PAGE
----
College students find new sources for protection on campus



Update: Since the publication of this article, ROBOCOPP has been absorbed into personal safety device company BASU.

Although Marshall University provides an on-campus police force and multiple safety resources, students are beginning to protect themselves from potential attackers with personal safety devices.

“I’ve had pepper spray attached to my keys for the last two years,” said Julie Kinder, sophomore elementary education major. “I think it’s your right to arm yourself because the police can’t do everything and be everywhere.”

Personal safety devices are growing in popularity, especially on college campuses. The market comprises of a wide range of products, including pepper spray, safety alarms and mobile apps.

SafeTrek is one personal safety app that allows users to place their thumb on a button and “hold until safe.” When released, the app will contact the police with the location unless a four-digit pin is entered.

According to SafeTrek’s website, the app “was developed by college students, for college students” in order to allow users to protect themselves.

ROBOCOPP invented a personal safety device, called the “Sound Grenade,” about the size of a USB drive that sounds an alarm when the pin is pulled. These handheld devices act as an immediate deterrent by releasing a noise at 120 decibels.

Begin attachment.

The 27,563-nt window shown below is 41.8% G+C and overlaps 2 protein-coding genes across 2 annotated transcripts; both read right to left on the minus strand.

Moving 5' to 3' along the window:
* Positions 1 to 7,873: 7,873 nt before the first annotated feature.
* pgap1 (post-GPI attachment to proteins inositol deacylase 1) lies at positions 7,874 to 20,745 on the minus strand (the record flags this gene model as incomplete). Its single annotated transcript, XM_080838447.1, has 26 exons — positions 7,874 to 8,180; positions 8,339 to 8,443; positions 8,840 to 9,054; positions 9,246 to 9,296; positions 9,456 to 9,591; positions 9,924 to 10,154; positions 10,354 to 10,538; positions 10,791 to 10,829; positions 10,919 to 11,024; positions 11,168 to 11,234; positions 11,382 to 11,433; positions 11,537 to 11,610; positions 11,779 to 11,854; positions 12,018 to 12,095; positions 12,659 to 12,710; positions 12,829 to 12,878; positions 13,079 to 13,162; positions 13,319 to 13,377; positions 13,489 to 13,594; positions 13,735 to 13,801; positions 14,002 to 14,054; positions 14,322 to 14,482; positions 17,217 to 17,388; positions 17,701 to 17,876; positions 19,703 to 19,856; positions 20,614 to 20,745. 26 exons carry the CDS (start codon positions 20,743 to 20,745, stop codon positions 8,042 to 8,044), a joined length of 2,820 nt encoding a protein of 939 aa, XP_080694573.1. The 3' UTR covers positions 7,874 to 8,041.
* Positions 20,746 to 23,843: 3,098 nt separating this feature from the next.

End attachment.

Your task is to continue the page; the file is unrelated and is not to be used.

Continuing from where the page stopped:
“The point is to prevent an attack, rather than engage in one,” said Yonah Shapiro, public relations representative of ROBOCOPP. “Not only is the sound of the alarm successful at deterring preventable crimes, it’s also useful for campus safety patrols because they can respond to an incident more quickly.”

There are downfalls to many of the products, however. Pepper spray or knives have the potential to be taken and used against the victim, mobile apps rely on the phone’s battery or access to data and all the devices can be unreachable in a time of need when put away in a bag or pocket.

“What we found is that most people who carry a small weapon like a knife or pepper spray aren’t professionally trained, and end up hurting themselves or arming their attacker,” Shapiro said. “Furthermore, using an app means your safety relies on a smartphone battery, which are notoriously unreliable.”

These devices and apps allow for students to take action into their own hands and control their own personal safety, while also helping the police prevent crime.

Heather Barker can be contacted at [email protected]